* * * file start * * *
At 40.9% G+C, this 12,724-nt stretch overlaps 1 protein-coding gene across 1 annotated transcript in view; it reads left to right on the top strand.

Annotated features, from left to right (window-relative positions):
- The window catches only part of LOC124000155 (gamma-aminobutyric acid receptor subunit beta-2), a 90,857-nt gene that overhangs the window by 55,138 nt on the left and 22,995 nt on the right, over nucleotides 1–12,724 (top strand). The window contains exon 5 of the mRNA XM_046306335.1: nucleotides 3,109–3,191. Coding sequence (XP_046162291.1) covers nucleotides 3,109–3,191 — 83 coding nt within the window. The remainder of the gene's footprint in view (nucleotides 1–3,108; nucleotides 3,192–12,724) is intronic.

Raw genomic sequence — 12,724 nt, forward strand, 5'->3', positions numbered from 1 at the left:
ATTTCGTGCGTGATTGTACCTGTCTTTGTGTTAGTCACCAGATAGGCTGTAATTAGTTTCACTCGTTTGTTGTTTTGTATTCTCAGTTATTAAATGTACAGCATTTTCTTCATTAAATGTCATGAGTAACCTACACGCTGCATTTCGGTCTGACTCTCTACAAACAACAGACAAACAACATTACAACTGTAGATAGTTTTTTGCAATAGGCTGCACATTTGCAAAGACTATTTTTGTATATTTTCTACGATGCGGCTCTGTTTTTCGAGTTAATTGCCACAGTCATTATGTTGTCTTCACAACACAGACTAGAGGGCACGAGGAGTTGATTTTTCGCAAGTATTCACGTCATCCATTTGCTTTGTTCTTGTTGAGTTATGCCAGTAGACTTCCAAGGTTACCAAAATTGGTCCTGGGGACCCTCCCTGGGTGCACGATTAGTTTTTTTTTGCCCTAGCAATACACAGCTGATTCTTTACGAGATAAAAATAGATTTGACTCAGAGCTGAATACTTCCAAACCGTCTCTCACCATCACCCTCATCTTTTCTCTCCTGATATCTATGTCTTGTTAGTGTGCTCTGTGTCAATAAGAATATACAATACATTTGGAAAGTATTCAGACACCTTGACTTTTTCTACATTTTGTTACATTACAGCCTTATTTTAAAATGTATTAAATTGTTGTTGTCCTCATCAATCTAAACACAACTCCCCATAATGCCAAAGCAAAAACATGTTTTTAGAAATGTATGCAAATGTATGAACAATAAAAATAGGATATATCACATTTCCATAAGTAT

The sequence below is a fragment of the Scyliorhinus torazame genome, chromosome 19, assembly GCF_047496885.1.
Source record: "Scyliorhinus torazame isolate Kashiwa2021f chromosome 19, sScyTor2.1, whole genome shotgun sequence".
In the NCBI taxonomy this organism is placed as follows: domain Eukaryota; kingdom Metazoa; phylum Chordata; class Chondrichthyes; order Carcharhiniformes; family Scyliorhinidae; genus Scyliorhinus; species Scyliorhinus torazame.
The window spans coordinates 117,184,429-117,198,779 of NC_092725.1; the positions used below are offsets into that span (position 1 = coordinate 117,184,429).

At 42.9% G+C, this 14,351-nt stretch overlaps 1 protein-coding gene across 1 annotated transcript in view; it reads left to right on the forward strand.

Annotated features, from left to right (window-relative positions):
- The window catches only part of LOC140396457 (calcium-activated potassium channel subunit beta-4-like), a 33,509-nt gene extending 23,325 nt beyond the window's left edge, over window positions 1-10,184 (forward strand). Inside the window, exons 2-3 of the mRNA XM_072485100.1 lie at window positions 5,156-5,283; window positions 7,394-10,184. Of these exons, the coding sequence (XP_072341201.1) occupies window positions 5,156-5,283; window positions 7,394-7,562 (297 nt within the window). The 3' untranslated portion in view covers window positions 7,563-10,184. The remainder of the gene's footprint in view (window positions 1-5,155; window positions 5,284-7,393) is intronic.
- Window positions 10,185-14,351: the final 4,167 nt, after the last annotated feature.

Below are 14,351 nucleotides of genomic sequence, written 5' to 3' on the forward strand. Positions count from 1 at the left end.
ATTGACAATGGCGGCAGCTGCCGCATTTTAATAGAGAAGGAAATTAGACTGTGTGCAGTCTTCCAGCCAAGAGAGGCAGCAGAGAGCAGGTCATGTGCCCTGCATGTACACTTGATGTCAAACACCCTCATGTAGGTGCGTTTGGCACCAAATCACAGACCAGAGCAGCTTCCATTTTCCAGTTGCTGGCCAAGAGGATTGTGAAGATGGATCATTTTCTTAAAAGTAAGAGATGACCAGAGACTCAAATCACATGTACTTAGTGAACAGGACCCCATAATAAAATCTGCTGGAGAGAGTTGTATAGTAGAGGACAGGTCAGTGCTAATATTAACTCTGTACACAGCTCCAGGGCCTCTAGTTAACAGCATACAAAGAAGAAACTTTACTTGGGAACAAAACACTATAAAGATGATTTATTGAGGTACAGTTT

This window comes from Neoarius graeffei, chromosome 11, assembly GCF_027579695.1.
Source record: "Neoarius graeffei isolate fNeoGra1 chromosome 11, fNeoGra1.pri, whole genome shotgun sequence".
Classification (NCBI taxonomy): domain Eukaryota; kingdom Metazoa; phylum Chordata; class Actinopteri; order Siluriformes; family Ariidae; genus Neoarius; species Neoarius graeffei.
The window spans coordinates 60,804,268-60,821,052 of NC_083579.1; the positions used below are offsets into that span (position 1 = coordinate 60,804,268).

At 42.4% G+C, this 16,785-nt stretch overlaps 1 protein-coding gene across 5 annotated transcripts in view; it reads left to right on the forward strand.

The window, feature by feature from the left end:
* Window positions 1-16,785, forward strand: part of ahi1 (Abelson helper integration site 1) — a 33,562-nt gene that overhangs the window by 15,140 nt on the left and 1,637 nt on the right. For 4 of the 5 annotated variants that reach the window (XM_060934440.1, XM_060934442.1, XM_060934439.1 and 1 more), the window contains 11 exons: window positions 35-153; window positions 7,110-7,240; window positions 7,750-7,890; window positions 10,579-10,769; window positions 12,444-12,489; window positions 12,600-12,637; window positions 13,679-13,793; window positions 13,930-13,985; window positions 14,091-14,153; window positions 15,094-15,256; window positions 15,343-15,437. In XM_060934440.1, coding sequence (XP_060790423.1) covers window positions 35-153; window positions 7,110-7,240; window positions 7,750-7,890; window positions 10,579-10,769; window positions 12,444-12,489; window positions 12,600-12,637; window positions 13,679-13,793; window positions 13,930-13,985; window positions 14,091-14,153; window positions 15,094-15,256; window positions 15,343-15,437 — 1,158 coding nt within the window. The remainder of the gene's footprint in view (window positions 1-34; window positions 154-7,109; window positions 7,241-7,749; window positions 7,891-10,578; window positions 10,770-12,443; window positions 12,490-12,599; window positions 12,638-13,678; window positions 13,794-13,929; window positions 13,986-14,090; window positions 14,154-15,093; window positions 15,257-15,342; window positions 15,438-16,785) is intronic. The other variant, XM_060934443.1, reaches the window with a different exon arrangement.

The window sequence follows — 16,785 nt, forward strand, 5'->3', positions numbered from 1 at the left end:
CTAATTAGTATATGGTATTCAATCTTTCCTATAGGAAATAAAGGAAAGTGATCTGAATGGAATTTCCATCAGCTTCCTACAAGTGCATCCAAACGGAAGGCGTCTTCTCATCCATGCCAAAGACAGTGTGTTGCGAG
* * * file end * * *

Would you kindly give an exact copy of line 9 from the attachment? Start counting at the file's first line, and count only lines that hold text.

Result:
The window spans coordinates 117,184,429-117,198,779 of NC_092725.1; the positions used below are offsets into that span (position 1 = coordinate 117,184,429).